- The famously fit actor Dwayne Johnson gained more muscle for “Black Adam,” his strength coach said.
- Techniques like pause reps, negatives, and static holds were part of his muscle-building workouts.
- Focusing on slow, controlled exercise can maximize muscle and avoid injury, coach Dave Rienzi said.
Dwayne “The Rock” Johnson took his physique “to a whole other level” for his starring role in DC’s “Black Adam” with intense workouts designed to pack on muscle, according to Dave Rienzi, his strength-and-conditioning coach.
To get the already-fit Johnson in even better shape, Rienzi told Insider he used specific techniques to increase muscle tension during each exercise for optimal gains.
Strategies like slowing down each movement, holding a muscle contraction, and lengthening the muscle can help build muscle while avoiding injury, said Rienzi, who is also the cofounder of Johnson’s energy-drink brand ZOA. Rienzi’s video series, “Building Black Adam,” shares more details about the specific workouts in Johnson’s training.
“The philosophy I have now isn’t about lifting maximal weight, it’s about how can I maximally fatigue the muscle with a certain weight, trying to limit the load on the joints. That’s where all the time-under-tension techniques come in,” he said.
Pause reps create more muscle tension for better gains
To make The Rock even more massive, Rienzi had him focus on pausing at the top of each lift, squeezing the muscles to create tension and prompt more growth.
“Contracting as hard as you can at each peak helps take it to the next level,” Rienzi said.
Building muscle with strength training is about continually challenging the muscles, a principle known as progressive overload.
You can increase the difficulty of an exercise by adding more weight or reps to keep making progress — but that’s not the only way to get results, according to Rienzi. Slowing down an exercise can make your muscles work harder, which prompts them to grow, he said. To keep good form, you may need to lift slightly less weight, but the exercise should feel just as intense, if not more.
“Lifting a little bit lighter weight with slower, more controlled movements can really make the muscles do more work and have less strain on the joints,” he said.
‘Negative’ reps emphasize the lengthening or lowering portion of exercises
Rienzi said a key part of The Rock’s “Black Adam” training was an underrated workout technique known as negatives.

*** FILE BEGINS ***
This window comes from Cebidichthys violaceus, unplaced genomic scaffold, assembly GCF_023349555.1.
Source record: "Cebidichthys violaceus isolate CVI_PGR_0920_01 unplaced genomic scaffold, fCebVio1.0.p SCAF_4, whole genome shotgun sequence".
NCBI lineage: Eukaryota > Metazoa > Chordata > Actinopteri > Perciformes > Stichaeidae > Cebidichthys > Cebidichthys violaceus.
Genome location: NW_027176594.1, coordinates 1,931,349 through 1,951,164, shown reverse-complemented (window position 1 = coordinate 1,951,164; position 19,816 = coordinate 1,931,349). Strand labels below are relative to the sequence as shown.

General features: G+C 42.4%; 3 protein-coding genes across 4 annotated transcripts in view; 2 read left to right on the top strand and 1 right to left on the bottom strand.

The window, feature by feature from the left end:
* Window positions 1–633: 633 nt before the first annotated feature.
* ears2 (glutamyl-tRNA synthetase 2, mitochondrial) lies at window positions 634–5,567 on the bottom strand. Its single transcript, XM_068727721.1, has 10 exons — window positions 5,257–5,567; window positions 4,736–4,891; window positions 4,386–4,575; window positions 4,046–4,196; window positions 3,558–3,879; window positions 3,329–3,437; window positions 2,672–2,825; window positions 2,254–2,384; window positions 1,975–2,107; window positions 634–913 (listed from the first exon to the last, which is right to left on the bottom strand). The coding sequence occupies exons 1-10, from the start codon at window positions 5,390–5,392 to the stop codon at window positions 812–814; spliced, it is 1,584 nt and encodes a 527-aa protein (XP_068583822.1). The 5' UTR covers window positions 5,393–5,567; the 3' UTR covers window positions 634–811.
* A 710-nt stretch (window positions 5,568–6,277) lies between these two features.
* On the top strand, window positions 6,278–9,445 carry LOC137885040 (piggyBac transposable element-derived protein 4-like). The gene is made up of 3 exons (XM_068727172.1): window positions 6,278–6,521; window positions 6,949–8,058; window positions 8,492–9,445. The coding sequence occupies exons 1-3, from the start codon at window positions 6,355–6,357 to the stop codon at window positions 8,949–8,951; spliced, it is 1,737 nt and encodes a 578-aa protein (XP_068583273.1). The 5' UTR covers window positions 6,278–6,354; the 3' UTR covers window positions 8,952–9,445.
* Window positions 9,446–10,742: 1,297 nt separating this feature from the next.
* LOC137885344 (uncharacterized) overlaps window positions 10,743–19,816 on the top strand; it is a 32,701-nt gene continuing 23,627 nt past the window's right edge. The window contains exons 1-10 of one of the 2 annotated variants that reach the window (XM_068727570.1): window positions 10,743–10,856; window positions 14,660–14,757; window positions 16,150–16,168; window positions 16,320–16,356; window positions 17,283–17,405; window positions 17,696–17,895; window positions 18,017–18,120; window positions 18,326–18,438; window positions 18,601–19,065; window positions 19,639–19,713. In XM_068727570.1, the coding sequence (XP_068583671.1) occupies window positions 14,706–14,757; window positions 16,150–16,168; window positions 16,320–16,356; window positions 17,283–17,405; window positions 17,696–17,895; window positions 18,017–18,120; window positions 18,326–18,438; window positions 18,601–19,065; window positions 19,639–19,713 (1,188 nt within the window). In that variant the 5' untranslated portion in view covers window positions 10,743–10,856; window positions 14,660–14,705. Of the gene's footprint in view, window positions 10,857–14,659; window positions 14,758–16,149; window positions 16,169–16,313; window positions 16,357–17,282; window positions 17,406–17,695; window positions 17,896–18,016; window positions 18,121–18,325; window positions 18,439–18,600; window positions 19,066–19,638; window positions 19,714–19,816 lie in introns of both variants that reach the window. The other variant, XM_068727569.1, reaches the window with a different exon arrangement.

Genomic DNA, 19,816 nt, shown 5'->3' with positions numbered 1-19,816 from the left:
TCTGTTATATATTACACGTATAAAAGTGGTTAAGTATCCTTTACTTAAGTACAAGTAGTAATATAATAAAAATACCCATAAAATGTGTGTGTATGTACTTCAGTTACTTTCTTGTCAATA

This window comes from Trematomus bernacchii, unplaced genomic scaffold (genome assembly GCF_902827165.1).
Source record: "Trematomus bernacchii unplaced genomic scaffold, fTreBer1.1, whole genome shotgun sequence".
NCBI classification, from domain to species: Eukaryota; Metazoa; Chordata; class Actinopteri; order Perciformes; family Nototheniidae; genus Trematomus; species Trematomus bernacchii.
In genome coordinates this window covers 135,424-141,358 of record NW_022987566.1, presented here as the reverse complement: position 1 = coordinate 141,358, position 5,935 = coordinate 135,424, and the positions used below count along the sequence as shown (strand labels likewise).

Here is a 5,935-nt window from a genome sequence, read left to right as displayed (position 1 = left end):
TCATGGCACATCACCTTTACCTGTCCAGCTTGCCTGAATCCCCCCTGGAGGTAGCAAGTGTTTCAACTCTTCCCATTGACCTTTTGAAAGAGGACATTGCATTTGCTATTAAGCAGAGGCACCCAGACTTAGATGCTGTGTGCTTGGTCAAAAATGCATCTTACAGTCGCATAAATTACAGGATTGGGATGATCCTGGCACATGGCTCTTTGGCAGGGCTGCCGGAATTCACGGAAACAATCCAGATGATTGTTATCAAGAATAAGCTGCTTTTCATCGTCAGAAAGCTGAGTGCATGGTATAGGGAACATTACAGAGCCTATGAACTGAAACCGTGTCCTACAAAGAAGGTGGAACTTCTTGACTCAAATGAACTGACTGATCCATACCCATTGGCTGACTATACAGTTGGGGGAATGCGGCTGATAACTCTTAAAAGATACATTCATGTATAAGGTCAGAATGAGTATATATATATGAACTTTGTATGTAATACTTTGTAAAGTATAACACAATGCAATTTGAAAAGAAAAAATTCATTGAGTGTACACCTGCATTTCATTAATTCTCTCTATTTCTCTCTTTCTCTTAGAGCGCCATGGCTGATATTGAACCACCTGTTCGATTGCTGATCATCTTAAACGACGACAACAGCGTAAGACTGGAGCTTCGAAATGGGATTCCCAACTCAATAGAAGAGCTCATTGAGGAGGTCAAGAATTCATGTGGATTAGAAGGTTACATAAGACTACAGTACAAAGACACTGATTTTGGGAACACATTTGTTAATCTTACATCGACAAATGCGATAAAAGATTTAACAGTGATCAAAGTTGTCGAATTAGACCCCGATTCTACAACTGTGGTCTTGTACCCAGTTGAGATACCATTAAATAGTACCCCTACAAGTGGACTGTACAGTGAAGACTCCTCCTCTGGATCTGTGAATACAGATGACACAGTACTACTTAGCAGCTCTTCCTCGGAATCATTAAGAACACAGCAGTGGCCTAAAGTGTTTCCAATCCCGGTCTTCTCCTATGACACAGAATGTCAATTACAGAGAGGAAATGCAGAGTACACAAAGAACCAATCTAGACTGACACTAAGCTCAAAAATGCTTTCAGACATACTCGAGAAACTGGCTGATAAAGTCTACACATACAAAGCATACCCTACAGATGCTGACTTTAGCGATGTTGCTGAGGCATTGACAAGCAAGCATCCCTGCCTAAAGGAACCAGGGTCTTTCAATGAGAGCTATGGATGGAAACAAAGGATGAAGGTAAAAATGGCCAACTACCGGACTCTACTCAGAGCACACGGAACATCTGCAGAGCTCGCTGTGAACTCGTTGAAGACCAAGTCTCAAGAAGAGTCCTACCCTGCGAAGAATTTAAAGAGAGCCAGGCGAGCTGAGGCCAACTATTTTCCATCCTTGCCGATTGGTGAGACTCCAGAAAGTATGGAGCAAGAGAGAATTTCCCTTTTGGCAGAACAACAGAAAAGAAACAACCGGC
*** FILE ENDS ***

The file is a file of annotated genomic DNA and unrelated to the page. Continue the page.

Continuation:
Negatives involve the portion of the exercise where the muscle lengthens, called an eccentric contraction, which research suggests is ideal for building muscle.
Examples include the descent portion of a pull-up or push-up, or extending your arm by your side as you lower the weight in a bicep curl.
“I love negatives. The mental thing with negatives is you’re thinking about controlling the weight, or fighting the weight on the way down. You’re exerting more effort,” Rienzi said. “It’s one of the most effective techniques in my opinion.”
Static holds help safely make a movement more challenging
Rienzi also put The Rock to work by having him perform static holds under tension, keeping a weight in a fixed position while fighting gravity for a type of muscle contraction known as isometric exercise.
For example, a set of bicep curls might involve alternating sides with one arm curling, and the other holding a dumbbell at a 90 degree angle.
A major benefit of isometric or static exercise is that it can be lower impact on the joints since you’re not changing the angle of the joint through the movement. However, you’ll still want to incorporate full range of motion exercises for other benefits, including mobility, according to Rienzi.
Using a variety of options in your workouts can help you get the best results for your body and your goals, as long a you focus on the right intensity, he said.
“Trying to push yourself as hard as you can within whatever rep range you’re working is how you get results,” Rienzi said.